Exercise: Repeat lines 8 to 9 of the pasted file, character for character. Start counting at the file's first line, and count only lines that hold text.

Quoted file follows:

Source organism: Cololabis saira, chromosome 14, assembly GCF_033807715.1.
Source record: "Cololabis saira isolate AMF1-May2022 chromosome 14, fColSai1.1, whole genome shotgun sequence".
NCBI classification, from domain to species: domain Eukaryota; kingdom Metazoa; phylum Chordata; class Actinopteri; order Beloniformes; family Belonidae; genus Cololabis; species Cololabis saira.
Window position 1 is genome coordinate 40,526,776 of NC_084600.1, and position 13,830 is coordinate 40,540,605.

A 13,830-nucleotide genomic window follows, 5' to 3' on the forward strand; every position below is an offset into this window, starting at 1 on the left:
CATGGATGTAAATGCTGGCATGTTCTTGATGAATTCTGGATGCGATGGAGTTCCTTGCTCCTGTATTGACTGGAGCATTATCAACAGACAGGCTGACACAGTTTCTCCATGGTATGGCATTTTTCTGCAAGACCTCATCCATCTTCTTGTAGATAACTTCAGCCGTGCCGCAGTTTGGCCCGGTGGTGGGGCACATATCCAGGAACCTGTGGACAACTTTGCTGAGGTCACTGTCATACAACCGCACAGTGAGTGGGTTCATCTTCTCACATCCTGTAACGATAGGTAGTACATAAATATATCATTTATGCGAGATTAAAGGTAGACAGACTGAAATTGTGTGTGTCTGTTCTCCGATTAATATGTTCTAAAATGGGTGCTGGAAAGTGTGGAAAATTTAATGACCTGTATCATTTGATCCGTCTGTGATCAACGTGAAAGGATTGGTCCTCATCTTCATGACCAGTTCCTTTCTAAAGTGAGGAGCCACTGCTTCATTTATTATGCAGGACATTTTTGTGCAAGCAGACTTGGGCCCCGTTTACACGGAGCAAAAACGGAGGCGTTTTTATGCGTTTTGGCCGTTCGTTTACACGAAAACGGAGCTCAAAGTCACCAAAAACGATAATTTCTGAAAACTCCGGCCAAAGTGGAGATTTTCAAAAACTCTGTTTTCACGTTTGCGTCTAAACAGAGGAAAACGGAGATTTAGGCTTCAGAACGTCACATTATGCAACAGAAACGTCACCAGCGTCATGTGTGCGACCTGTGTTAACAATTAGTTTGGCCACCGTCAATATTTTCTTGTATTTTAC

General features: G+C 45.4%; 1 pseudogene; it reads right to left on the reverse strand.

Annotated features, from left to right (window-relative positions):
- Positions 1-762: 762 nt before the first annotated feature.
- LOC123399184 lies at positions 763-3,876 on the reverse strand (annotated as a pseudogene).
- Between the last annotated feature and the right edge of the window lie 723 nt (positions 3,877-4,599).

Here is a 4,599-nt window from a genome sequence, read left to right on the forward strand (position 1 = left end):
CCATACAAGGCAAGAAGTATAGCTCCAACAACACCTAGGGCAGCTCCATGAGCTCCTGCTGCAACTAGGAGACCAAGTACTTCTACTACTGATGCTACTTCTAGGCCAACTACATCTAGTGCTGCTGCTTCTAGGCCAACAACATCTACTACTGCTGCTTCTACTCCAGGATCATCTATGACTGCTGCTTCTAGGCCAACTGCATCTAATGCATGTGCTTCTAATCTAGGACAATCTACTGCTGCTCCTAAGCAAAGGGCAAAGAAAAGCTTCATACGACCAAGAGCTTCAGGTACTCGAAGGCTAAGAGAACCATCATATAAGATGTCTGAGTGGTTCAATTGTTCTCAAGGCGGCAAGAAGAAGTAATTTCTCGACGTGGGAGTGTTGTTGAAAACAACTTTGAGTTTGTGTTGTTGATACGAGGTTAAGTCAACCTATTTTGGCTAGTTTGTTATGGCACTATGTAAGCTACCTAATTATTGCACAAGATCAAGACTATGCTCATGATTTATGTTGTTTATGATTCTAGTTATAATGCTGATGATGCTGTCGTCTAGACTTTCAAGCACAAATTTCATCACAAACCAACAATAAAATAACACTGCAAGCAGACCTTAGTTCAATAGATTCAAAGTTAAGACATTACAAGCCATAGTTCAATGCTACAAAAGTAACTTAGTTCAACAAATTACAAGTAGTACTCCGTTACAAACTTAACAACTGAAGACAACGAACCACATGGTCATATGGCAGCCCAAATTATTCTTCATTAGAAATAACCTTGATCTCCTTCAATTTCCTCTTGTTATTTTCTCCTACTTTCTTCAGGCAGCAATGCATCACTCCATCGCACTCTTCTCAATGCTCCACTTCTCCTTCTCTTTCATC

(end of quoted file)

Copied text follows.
Annotated features, from left to right (window-relative positions):
- Positions 1-762: 762 nt before the first annotated feature.